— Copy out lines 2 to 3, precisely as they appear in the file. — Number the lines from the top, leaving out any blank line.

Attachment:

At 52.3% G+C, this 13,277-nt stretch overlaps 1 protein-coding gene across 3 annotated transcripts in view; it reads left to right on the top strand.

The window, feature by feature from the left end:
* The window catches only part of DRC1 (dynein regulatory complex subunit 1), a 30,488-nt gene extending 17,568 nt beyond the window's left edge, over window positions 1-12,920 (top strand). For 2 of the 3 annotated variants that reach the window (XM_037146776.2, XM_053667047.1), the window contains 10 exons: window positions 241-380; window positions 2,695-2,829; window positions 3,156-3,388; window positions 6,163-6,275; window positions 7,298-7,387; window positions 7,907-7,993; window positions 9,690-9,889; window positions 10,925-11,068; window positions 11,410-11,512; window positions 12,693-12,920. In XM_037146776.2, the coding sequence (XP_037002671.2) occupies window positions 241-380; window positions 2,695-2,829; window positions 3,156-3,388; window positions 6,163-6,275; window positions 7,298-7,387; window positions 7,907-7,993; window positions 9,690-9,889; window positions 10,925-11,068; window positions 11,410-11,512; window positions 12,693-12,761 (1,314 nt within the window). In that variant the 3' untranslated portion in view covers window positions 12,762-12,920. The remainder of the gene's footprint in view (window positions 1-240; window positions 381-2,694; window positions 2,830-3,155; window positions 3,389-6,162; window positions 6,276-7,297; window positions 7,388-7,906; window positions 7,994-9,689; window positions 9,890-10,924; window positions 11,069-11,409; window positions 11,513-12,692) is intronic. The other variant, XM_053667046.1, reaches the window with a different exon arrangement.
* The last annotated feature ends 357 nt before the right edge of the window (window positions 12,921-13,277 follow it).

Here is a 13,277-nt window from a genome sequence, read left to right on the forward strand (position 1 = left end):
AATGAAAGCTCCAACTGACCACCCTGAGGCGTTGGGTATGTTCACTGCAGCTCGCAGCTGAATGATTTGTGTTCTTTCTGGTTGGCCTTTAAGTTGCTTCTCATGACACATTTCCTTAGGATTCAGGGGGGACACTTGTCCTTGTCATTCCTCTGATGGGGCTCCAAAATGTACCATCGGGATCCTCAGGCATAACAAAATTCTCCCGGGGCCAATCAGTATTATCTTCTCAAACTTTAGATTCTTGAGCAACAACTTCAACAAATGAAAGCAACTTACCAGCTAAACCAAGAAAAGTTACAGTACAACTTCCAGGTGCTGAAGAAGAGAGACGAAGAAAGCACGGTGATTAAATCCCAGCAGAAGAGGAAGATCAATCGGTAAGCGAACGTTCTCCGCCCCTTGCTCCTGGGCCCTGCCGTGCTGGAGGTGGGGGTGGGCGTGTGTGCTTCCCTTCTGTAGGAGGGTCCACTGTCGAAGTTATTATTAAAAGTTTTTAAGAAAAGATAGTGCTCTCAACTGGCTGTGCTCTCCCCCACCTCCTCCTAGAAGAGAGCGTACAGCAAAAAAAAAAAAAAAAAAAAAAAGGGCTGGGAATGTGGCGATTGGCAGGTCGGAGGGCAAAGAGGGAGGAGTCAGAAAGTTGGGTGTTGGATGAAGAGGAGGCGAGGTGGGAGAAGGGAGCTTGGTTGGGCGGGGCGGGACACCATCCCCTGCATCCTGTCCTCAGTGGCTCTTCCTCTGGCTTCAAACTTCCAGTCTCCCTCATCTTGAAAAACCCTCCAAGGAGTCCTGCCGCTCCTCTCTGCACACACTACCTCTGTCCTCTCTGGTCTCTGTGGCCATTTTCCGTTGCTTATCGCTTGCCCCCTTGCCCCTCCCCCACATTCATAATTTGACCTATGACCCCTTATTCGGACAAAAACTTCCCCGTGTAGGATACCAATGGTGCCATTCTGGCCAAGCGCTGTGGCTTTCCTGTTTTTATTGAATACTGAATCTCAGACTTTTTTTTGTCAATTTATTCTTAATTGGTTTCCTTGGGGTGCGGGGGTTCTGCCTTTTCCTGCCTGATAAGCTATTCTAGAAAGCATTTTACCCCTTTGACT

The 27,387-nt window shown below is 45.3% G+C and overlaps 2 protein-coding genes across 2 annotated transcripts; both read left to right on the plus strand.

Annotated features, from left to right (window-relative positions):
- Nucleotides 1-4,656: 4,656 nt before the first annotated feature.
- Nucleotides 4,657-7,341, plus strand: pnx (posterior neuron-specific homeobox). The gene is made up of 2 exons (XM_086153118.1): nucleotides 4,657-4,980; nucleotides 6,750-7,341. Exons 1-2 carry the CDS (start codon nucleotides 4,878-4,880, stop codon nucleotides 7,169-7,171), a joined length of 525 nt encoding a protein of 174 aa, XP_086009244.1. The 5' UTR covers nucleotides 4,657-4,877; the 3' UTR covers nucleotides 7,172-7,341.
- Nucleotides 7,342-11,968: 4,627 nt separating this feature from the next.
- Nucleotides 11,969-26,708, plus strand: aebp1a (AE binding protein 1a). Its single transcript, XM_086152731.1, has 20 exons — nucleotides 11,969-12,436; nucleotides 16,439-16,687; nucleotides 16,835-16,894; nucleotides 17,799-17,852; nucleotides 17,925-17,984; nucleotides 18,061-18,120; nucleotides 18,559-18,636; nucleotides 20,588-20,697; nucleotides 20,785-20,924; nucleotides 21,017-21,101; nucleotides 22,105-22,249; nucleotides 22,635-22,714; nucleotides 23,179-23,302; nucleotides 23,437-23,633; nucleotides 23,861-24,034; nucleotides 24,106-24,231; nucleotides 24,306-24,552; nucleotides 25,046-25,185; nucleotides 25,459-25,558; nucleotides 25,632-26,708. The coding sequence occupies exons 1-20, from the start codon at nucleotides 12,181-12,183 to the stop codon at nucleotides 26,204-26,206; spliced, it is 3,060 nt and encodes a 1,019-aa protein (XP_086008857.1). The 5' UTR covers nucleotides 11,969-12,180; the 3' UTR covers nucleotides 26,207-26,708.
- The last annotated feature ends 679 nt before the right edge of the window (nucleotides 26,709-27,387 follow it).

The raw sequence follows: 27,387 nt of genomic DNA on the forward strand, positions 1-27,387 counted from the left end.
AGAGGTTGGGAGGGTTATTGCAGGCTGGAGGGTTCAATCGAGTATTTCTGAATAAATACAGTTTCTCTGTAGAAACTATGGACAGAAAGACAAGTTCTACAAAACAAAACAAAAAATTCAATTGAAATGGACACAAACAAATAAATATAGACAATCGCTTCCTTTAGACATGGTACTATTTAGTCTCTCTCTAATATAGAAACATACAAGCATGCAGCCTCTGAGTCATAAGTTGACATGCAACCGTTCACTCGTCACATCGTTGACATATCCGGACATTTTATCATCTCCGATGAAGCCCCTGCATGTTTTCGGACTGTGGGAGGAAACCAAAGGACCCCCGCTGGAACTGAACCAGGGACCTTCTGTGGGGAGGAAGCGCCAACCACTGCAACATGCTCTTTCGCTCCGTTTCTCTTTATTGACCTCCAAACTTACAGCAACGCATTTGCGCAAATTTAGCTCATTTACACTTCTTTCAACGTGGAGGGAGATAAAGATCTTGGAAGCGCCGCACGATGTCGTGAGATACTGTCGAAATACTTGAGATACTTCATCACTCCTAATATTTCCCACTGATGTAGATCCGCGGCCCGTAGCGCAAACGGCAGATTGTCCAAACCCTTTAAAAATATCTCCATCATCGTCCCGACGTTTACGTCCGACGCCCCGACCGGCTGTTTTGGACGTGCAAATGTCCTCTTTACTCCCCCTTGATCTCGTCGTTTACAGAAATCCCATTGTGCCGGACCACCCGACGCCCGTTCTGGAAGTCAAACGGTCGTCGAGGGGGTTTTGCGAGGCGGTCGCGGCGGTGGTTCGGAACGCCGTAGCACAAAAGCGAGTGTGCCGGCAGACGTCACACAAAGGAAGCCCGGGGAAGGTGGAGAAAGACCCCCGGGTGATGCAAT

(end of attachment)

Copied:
The window, feature by feature from the left end:
* The window catches only part of DRC1 (dynein regulatory complex subunit 1), a 30,488-nt gene extending 17,568 nt beyond the window's left edge, over window positions 1-12,920 (top strand). For 2 of the 3 annotated variants that reach the window (XM_037146776.2, XM_053667047.1), the window contains 10 exons: window positions 241-380; window positions 2,695-2,829; window positions 3,156-3,388; window positions 6,163-6,275; window positions 7,298-7,387; window positions 7,907-7,993; window positions 9,690-9,889; window positions 10,925-11,068; window positions 11,410-11,512; window positions 12,693-12,920. In XM_037146776.2, the coding sequence (XP_037002671.2) occupies window positions 241-380; window positions 2,695-2,829; window positions 3,156-3,388; window positions 6,163-6,275; window positions 7,298-7,387; window positions 7,907-7,993; window positions 9,690-9,889; window positions 10,925-11,068; window positions 11,410-11,512; window positions 12,693-12,761 (1,314 nt within the window). In that variant the 3' untranslated portion in view covers window positions 12,762-12,920. The remainder of the gene's footprint in view (window positions 1-240; window positions 381-2,694; window positions 2,830-3,155; window positions 3,389-6,162; window positions 6,276-7,297; window positions 7,388-7,906; window positions 7,994-9,689; window positions 9,890-10,924; window positions 11,069-11,409; window positions 11,513-12,692) is intronic. The other variant, XM_053667046.1, reaches the window with a different exon arrangement.